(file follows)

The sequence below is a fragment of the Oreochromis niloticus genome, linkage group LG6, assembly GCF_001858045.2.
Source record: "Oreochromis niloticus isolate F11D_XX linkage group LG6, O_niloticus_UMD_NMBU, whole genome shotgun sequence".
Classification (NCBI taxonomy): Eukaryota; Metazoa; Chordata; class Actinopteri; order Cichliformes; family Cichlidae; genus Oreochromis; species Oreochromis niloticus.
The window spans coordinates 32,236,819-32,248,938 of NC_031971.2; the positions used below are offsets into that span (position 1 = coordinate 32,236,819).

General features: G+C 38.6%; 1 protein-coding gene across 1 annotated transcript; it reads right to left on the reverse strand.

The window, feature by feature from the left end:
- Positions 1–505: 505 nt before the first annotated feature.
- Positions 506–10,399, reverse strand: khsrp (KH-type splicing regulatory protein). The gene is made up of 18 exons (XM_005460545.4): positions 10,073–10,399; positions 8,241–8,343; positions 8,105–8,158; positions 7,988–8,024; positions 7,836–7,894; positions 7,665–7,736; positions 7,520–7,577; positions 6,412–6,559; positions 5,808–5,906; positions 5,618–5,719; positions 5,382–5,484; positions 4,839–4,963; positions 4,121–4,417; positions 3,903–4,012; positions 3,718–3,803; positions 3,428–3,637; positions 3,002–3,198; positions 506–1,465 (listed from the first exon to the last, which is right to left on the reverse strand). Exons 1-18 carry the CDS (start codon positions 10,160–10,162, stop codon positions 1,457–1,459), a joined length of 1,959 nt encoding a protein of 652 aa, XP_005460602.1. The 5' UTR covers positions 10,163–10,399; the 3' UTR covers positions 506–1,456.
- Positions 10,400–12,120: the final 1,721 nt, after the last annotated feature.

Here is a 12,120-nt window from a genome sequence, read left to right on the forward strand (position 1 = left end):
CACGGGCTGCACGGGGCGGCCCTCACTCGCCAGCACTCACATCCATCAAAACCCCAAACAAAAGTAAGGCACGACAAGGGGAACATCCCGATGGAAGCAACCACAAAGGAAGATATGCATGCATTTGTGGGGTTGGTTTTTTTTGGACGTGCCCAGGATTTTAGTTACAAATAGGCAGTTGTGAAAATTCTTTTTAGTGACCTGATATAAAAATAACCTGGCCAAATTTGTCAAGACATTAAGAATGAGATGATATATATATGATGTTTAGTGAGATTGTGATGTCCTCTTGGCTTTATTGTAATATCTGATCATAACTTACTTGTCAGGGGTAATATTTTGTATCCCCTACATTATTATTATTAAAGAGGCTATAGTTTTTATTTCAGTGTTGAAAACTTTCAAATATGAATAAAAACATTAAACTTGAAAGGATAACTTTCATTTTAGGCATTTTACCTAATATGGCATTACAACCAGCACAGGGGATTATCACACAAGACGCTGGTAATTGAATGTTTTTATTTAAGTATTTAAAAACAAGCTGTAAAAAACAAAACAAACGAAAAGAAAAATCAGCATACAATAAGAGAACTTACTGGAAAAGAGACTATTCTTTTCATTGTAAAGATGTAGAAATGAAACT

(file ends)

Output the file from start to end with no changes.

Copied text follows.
The sequence below is a fragment of the Oreochromis niloticus genome, linkage group LG6, assembly GCF_001858045.2.
Source record: "Oreochromis niloticus isolate F11D_XX linkage group LG6, O_niloticus_UMD_NMBU, whole genome shotgun sequence".
Classification (NCBI taxonomy): Eukaryota; Metazoa; Chordata; class Actinopteri; order Cichliformes; family Cichlidae; genus Oreochromis; species Oreochromis niloticus.
The window spans coordinates 32,236,819-32,248,938 of NC_031971.2; the positions used below are offsets into that span (position 1 = coordinate 32,236,819).

General features: G+C 38.6%; 1 protein-coding gene across 1 annotated transcript; it reads right to left on the reverse strand.

The window, feature by feature from the left end:
- Positions 1–505: 505 nt before the first annotated feature.
- Positions 506–10,399, reverse strand: khsrp (KH-type splicing regulatory protein). The gene is made up of 18 exons (XM_005460545.4): positions 10,073–10,399; positions 8,241–8,343; positions 8,105–8,158; positions 7,988–8,024; positions 7,836–7,894; positions 7,665–7,736; positions 7,520–7,577; positions 6,412–6,559; positions 5,808–5,906; positions 5,618–5,719; positions 5,382–5,484; positions 4,839–4,963; positions 4,121–4,417; positions 3,903–4,012; positions 3,718–3,803; positions 3,428–3,637; positions 3,002–3,198; positions 506–1,465 (listed from the first exon to the last, which is right to left on the reverse strand). Exons 1-18 carry the CDS (start codon positions 10,160–10,162, stop codon positions 1,457–1,459), a joined length of 1,959 nt encoding a protein of 652 aa, XP_005460602.1. The 5' UTR covers positions 10,163–10,399; the 3' UTR covers positions 506–1,456.
- Positions 10,400–12,120: the final 1,721 nt, after the last annotated feature.

Here is a 12,120-nt window from a genome sequence, read left to right on the forward strand (position 1 = left end):
CACGGGCTGCACGGGGCGGCCCTCACTCGCCAGCACTCACATCCATCAAAACCCCAAACAAAAGTAAGGCACGACAAGGGGAACATCCCGATGGAAGCAACCACAAAGGAAGATATGCATGCATTTGTGGGGTTGGTTTTTTTTGGACGTGCCCAGGATTTTAGTTACAAATAGGCAGTTGTGAAAATTCTTTTTAGTGACCTGATATAAAAATAACCTGGCCAAATTTGTCAAGACATTAAGAATGAGATGATATATATATGATGTTTAGTGAGATTGTGATGTCCTCTTGGCTTTATTGTAATATCTGATCATAACTTACTTGTCAGGGGTAATATTTTGTATCCCCTACATTATTATTATTAAAGAGGCTATAGTTTTTATTTCAGTGTTGAAAACTTTCAAATATGAATAAAAACATTAAACTTGAAAGGATAACTTTCATTTTAGGCATTTTACCTAATATGGCATTACAACCAGCACAGGGGATTATCACACAAGACGCTGGTAATTGAATGTTTTTATTTAAGTATTTAAAAACAAGCTGTAAAAAACAAAACAAACGAAAAGAAAAATCAGCATACAATAAGAGAACTTACTGGAAAAGAGACTATTCTTTTCATTGTAAAGATGTAGAAATGAAACT